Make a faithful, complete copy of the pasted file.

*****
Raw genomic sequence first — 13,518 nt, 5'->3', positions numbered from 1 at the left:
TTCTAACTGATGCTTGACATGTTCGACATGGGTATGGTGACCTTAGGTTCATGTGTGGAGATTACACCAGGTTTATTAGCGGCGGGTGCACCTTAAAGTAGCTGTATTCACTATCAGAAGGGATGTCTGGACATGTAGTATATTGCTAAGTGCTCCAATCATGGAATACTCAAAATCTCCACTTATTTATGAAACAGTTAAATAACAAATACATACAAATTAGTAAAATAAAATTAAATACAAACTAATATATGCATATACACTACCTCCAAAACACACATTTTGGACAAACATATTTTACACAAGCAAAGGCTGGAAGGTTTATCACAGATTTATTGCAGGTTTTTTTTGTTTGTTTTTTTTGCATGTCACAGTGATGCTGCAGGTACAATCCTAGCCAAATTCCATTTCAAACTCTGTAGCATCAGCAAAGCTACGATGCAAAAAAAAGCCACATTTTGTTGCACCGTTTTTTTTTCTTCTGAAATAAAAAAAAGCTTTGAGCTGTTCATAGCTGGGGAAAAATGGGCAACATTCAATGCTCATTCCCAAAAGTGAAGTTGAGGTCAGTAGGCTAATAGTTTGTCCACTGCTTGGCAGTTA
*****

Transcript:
Raw genomic sequence first — 13,518 nt, 5'->3', positions numbered from 1 at the left:
TTCTAACTGATGCTTGACATGTTCGACATGGGTATGGTGACCTTAGGTTCATGTGTGGAGATTACACCAGGTTTATTAGCGGCGGGTGCACCTTAAAGTAGCTGTATTCACTATCAGAAGGGATGTCTGGACATGTAGTATATTGCTAAGTGCTCCAATCATGGAATACTCAAAATCTCCACTTATTTATGAAACAGTTAAATAACAAATACATACAAATTAGTAAAATAAAATTAAATACAAACTAATATATGCATATACACTACCTCCAAAACACACATTTTGGACAAACATATTTTACACAAGCAAAGGCTGGAAGGTTTATCACAGATTTATTGCAGGTTTTTTTTGTTTGTTTTTTTTGCATGTCACAGTGATGCTGCAGGTACAATCCTAGCCAAATTCCATTTCAAACTCTGTAGCATCAGCAAAGCTACGATGCAAAAAAAAGCCACATTTTGTTGCACCGTTTTTTTTTCTTCTGAAATAAAAAAAAGCTTTGAGCTGTTCATAGCTGGGGAAAAATGGGCAACATTCAATGCTCATTCCCAAAAGTGAAGTTGAGGTCAGTAGGCTAATAGTTTGTCCACTGCTTGGCAGTTA